|Title:||September 11, 2001 Collection|
|Creator:||Zipf, Karin L.|
|Repository:||ECU Manuscript Collection|
|Abstract:||Collection consists of essays written on September 12, 2001, by nineteen students as an assignment in East Carolina University Professor Karin L. Zipf's "Women in American History Class," describing their reactions to the September 11, 2001, terrorist attacks on the World Trade Center buildings in New York, NY, and the Pentagon in Arlington, VA.|
|Extent:||0.01 Cubic feet, 20 items , consisting of nineteen essays written by ECU students about the September 11, 2001, terrorist attacks on the World Trade Center in New York City and on the Pentagon in Arlington, VA.|
September 13, 2002 (unprocessed), 20 items, 0.01 cubic feet, 28 pages; Collection (9/12/2001 - 11/29/2001) of essays written on September 12, 2001 by 19 students as an assignment in Professor Karin L. Zipf's "Women in American History Class," (History 3140) at East Carolina University describing their reactions to the September 11, 2001 terrorist attacks on the World Trade Center buildings in New York, NY and the Pentagon in Arlington, VA; and a description of the September 11th essay assignment (11/29/2001) by Professor Karin L. Zipf. Donor: Prof. Karin L. Zipf and 19 students in Hist #3140.
Literary rights to specific documents are retained by the authors or their descendants in accordance with U.S. copyright law.
September 11, 2001 Collection (#885), East Carolina Manuscript Collection, J. Y. Joyner Library, East Carolina University, Greenville, North Carolina, USA.
Processed by M. Elmore, September 2003
Encoded by Apex Data Services
On September 11, 2001, terrorists hijacked planes and flew them into the Twin Towers of the World Trade Center in New York City, causing the towers to collapse resulting in several thousand deaths. At the same time and in the same manner, the Pentagon in Arlington, VA, was attacked causing more deaths. In Pennsylvania a fourth hijacked plane was crashed into the ground killing all aboard before it could reach its intended target. The tragedies were of such magnitude and so unlike any previous terrorist attack on the U.S. mainland that many U.S. citizens were affected emotionally even if they did not know anyone hurt or killed in the attacks.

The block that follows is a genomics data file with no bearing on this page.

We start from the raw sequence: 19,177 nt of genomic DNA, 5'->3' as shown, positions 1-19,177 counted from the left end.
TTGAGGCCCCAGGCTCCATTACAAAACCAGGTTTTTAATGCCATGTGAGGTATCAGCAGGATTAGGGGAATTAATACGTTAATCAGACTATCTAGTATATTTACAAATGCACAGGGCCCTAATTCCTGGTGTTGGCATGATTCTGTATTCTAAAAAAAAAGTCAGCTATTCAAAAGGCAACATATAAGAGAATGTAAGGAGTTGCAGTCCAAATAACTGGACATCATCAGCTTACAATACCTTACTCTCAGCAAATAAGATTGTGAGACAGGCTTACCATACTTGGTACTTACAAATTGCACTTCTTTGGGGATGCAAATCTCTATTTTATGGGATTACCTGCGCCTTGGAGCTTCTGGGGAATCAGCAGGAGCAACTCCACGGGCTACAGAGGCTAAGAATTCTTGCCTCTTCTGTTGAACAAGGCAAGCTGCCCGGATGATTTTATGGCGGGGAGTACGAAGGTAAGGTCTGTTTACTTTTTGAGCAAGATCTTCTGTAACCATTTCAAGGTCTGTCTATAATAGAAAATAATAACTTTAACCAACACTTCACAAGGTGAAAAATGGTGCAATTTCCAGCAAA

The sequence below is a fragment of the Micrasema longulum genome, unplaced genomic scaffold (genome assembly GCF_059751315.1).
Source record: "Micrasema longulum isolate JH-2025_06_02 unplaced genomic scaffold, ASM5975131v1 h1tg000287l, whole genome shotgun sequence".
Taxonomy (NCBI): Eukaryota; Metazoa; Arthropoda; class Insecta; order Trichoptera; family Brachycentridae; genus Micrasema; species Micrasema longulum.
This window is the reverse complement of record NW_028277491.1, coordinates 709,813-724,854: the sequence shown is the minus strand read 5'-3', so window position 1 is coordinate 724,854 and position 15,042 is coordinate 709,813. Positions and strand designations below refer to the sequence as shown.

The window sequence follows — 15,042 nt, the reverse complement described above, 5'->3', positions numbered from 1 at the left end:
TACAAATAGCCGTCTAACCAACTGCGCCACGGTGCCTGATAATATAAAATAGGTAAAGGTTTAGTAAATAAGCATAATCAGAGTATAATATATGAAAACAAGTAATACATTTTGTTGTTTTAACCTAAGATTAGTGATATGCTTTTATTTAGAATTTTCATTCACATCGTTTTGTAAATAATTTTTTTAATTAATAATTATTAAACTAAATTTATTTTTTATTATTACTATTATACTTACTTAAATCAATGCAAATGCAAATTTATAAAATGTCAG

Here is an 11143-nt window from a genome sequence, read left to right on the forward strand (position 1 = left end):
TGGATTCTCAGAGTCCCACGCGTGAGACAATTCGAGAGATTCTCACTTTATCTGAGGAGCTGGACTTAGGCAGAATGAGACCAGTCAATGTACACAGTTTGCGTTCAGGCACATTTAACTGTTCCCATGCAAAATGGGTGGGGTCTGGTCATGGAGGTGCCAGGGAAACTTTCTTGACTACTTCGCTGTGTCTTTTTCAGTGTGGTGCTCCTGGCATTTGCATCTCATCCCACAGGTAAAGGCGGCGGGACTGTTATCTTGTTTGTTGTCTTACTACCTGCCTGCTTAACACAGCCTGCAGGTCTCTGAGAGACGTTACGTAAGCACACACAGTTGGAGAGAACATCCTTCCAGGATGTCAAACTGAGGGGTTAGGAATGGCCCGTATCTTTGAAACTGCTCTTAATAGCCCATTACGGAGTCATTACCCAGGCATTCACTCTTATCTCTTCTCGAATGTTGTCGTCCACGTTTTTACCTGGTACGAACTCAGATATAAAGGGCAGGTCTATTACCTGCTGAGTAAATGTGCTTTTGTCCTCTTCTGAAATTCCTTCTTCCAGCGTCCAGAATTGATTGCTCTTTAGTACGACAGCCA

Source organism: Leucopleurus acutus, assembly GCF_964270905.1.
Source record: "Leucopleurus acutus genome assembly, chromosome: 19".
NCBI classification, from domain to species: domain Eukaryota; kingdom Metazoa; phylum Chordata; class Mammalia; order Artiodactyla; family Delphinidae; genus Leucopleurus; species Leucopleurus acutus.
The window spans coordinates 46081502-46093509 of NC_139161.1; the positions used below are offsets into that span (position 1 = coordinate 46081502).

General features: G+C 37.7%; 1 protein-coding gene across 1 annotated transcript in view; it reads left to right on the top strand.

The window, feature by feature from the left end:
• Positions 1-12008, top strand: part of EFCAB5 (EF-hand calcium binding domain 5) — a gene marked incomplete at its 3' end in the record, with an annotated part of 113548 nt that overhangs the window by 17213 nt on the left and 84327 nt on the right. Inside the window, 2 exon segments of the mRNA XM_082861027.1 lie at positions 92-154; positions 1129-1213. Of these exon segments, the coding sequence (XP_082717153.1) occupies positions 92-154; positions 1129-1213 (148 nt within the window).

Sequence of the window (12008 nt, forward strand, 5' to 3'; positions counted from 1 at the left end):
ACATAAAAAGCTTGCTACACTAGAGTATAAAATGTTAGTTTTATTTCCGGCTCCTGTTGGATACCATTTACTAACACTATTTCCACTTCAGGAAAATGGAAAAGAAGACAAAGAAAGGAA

This collection consists of essays written on September 12, 2001, by nineteen East Carolina University (Greenville, N.C.) students in the "Women in American History" class (History 3140) taught by Dr. Karin L. Zipf. [Transcripts of the essays are also on an accompanying diskette.] This was an undergraduate course and the majority of the students were female. These essays expressed their emotions concerning the terrorists' attacks on September 11, 2001, and what they thought it might mean for the future of the United States of America. Besides expressing anxiety over the unknown fates of loved ones in the areas of the terrorists' attacks, several essays contained references to fear for the lives of loved ones stationed at the many military bases in North Carolina. All of the authors expressed emotions of disbelief, shock, fear and sadness, but also courage and strength.
Online access to this finding aid is supported with funds created through the federal Library Services and Technology Act (LSTA). These funds come through a grant from the Institute of Museum and Library Services which is administered by the State Library of North Carolina, a division of the North Carolina Department of Cultural Resources. This grant is part of the North Carolina ECHO, Exploring Cultural Heritage Online, Digitization Grant Program.